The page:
UK gov bans 'terror' suspect from science class
High Court will hear appeal
The UK government is facing a High Court challenge over its decision to ban a suspected terrorist from studying sixth-form science courses, lest he use the knowledge he might gain for terrorist purposes.
The government already suspects the man, an Iraqi national referred to in the case as 'A.E.', of terrorist affiliations, and has placed a terror 'control order' upon him. According to Nature's news pages, the man is in his 30s, is unemployed and has already studied medicine at university in Iraq.
Control orders were brought in as part of the 2005 Prevention of Terrorism Act, and can impose a variety of restrictions on a person's freedom. For instance, they can restrict travel, use of mobile phones and access to the internet, as well as imposing a curfew.
The orders have been condemned as unfair by civil liberties groups, since they do not require that a person be charged with any offence. The details of the accusations against the subject can also be withheld to protect sources of intelligence, making it impossible to appeal their imposition. Currently, 14 people in the UK are subject to control orders.
A.E's solicitors say that the control order has made it impossible for A.E. to find work, and that rather than do nothing, he has chosen to further his education. They argue further that the content of AS level courses in human biology and chemistry is in the public domain, and as such, is unlikely to pose a threat to the security of the nation.
(We'd also argue that it is daft to suggest that someone who has already studied medicine might become more dangerous by taking a couple of science courses aimed at 16-19 year olds.)
The heads of education at both the Institute of Biology in London and the Royal Society of Chemistry also brushed off suggestions that the content of the AS level courses could be of significant aid to someone plotting a terrorist attack. Neil Roscoe, head of education and training at the Institute of Biology, said that the human biology course did contain details of the structure of neurotoxins.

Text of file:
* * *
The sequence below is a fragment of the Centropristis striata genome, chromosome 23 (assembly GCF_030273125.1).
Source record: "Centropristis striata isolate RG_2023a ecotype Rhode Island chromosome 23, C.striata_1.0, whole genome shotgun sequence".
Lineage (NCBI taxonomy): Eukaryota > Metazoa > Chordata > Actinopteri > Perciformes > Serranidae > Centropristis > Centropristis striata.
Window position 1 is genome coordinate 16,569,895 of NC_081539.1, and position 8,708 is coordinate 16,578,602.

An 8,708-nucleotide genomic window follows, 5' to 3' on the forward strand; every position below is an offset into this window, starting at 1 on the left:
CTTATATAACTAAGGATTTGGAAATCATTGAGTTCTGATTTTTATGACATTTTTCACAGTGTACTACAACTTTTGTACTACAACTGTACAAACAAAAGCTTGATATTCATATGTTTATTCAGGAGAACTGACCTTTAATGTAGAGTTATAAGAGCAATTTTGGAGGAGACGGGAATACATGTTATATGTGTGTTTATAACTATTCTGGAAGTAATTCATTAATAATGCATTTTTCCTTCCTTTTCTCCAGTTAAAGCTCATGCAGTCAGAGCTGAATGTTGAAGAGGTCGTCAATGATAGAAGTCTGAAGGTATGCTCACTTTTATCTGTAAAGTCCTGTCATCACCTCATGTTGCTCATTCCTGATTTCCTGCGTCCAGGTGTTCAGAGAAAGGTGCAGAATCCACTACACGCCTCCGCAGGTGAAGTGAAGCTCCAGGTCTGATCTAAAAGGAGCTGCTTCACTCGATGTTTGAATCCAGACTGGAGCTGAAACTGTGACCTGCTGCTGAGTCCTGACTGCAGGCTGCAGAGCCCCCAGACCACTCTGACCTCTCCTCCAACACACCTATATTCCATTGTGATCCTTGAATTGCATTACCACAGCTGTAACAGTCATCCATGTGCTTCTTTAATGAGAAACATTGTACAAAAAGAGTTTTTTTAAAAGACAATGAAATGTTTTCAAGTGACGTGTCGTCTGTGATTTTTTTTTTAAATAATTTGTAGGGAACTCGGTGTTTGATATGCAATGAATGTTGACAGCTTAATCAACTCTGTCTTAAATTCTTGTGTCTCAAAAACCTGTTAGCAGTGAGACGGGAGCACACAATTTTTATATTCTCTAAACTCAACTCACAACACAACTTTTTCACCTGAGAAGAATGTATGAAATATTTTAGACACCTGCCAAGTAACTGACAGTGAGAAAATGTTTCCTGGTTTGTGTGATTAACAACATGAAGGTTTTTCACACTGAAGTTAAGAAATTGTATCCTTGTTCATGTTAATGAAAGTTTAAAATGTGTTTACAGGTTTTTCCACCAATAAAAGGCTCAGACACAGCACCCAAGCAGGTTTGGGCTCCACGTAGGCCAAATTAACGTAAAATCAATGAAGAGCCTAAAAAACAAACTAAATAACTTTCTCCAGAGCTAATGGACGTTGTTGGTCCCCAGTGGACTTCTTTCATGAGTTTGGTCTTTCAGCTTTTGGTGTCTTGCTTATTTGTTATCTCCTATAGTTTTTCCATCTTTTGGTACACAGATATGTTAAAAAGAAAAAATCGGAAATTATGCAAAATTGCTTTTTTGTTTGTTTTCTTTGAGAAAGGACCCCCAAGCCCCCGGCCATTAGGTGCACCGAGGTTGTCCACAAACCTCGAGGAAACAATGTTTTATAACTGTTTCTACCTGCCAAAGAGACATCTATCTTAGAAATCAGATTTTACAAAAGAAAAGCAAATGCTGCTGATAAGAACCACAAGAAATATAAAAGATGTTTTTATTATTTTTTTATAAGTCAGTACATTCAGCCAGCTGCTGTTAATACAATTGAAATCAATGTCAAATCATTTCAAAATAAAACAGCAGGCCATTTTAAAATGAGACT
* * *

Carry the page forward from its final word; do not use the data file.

"If the Government wants to be cautious, there are aspects that could be considered as aiding the cause," he said, adding that there would never be an easy answer to the question of science and security.
The issues at stake here are pretty fundamental: is knowledge dangerous, and if so, should we restrict access to it on the basis of what might be done with it later? Should we, as Nature asks, treat science courses as potential terrorist tools?
The Home Office said it is not able to comment on the case, as it is ongoing. ®
The fatal flaw with your argument is that if indeed he is a dangerous terrorist, or he is hiding his identity, what possible threat is attending an AS level course? If he is some sort of "master terrorist" he will surely already know all he needs to know.
@John A. Blackley
Ad hominem, completely irrelevant to the discussion. At least you usually come up with something that sort of counters what is being said, instead of childish personal attacks on people - your only knowledge of them gleaned from posts on an internet forum.
@Whoever it was who insulted the health service and foreign workers
This is why I'm posting as AC. I've recently been in hospital with a relative and the excellent staff there have basically saved the life of the relative. When I say saved the life of, I don't mean, brought them back from quite close, I mean brought them back from the very brink, minutes from death. And the relative is slowly recovering now. Roughly a quarter of the nurses on duty have been of foreign nationality and they have been equally as competent as the British workers, and I could not owe them more gratitude.
This is illustrating that the fear-based culture we're imposing on everyone makes the 'terrorists' more creative and intelligent than those who're supposed to be 'protecting' us.
I'm more scared of the Western government system of idiocy than I am of being blown up by a terrorist.
It's for language study
As Anon says before, the most likely reason he wants to do this is as a way to learn English relevant to his line of work.
Here in ( the still pretty screwed-on-headed) NZ, I know quite a few Chinese etc people who came to NZ with post graduate degrees, but then went to university/polytech for a year doing a lesser course. The primary reason to do this was to learn the jargon. You cannot learn this in most English as Second Language schools where some dippy language grads are trying to teach "Hello please may I buy a pound of onions" and "When does this bus get to Frulbgate?". To learn words like "titrate" or "compile" and you're far better off in a technical environment. Besides, when you crack an A in your subject it helps underline the fact that your degree is probably as good as a local one.